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PEMA, Local Officials Tout Gov. Wolf's Restore PA Plans for Flood Prevention and Recovery

by on September 04, 2019 6:26 PM

When Pennsylvania Emergency Management Agency Director Randy Padfield is in Centre County, it's most often in the midst or aftermath of severe storm damage. But on Wednesday, under sunny skies in Bellefonte's Talleyrand Park, Padifeld was visiting to discuss what Pennsylvania can do to better mitigate and help recovery from natural disasters.

Padfield was joined by county and local officials to talk about the storm preparedness and disaster recovery aspects of Gov. Tom Wolf's sweeping infrastructure plan, Restore Pennsylvania, a proposed $4.5 billion package that would be funded by a natural gas severance tax and would also address a wide variety of issues — from broadband internet to business development to transportation.

Wolf's plan would establish funding for mitigation infrastructure and a disaster recovery fund.

Centre County Commissioners, Bellefonte Borough Council and State College Borough Council all have passed resolutions this year voicing support for Restore PA.

"From Centre County’s perspective, Restore PA, we believe, will increase the safety, security and resiliency of our communities here in Centre County and the safety, security and resiliency of our citizens," Board of Commissioners Chair Michael Pipe said.

Padfield said Pennsylvania is one of the nation's most flood-prone states and in conversations with residents and officials around the commonwealth he has frequently heard in recent years about flooding to an extent some places have never seen. PEMA worked with the National Weather Service to review all reported flooding events since 1993 and over that time 94 percent of incidents occurred outside of an established flood plain.

"That’s pretty telling. A lot of times we’re used to dealing with riverine flooding but when we look at significant precipitation events and you take a look at all of the climate data we’re seeing, the Northeast section of the United States is seeing more significant precipitation events where we have localized significant impact from a lot of precipitation in a very short period of time that drastically impacts these communities," Padfield said, citing the flooding in Milesburg and other parts of the county in the fall of 2016.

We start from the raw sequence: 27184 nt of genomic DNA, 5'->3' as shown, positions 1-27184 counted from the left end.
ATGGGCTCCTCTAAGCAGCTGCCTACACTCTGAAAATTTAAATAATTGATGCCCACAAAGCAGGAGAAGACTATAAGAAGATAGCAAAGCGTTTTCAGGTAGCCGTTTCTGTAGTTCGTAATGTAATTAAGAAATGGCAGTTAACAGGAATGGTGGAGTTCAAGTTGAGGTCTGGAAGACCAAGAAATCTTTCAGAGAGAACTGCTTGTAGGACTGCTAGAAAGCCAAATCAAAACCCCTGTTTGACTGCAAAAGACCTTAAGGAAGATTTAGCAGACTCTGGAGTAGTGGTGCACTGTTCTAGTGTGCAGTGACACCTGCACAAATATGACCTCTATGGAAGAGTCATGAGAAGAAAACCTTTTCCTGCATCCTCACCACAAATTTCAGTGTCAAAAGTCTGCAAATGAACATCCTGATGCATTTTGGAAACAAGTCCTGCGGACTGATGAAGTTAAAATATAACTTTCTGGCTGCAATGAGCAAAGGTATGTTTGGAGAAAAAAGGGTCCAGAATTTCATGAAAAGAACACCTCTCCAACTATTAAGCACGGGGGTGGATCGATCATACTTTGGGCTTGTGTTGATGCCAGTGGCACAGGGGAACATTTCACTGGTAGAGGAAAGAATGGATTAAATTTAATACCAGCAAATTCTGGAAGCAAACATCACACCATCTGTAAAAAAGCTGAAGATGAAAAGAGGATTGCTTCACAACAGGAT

With more localized flooding events, the challenge is meeting thresholds required to receive federal disaster relief funding from FEMA. The state and counties need to experience a minimum amount of damage — for the commonwealth it's $19.1 million and in Centre County it's $600,000 based on a per capita formula.

The disaster also must be far-reaching and occur within a single time period. 

"When we have these weather systems that come through, if we have any intervening days where we don’t have precipitation, we can’t use that as the incident period," Padfield said. "A lot of these places have been hit repeatedly in a series of a week or two weeks with flash flooding."

Federal assistance to individuals, meanwhile, is based on a number of factors, such as what the state should be able to provide. The U.S. Small Business Administration also offers low-interest recovery loans, but those also come with their own set of criteria.

When Milesburg was struck by flooding in 2016, Pennsylvania did qualify for federal aid as heavy rains impacted a wide portion of the state and 11 applicants from Centre County received assistance. But last year, when heavy rain persisted throughout the summer and fall, Pennsylvania had only one flash-flooding incident period qualified for aid, to the tune of about $61 million.

Nevertheless, the commonwealth still had an additional $63 million in public infrastructure damage that wasn't covered. 

"We could not get to the threshold because the incidents were smaller, localized incidents and the incident period did not cover all of those and the federal government will not provide federal funding for those types of incidents," Padfield said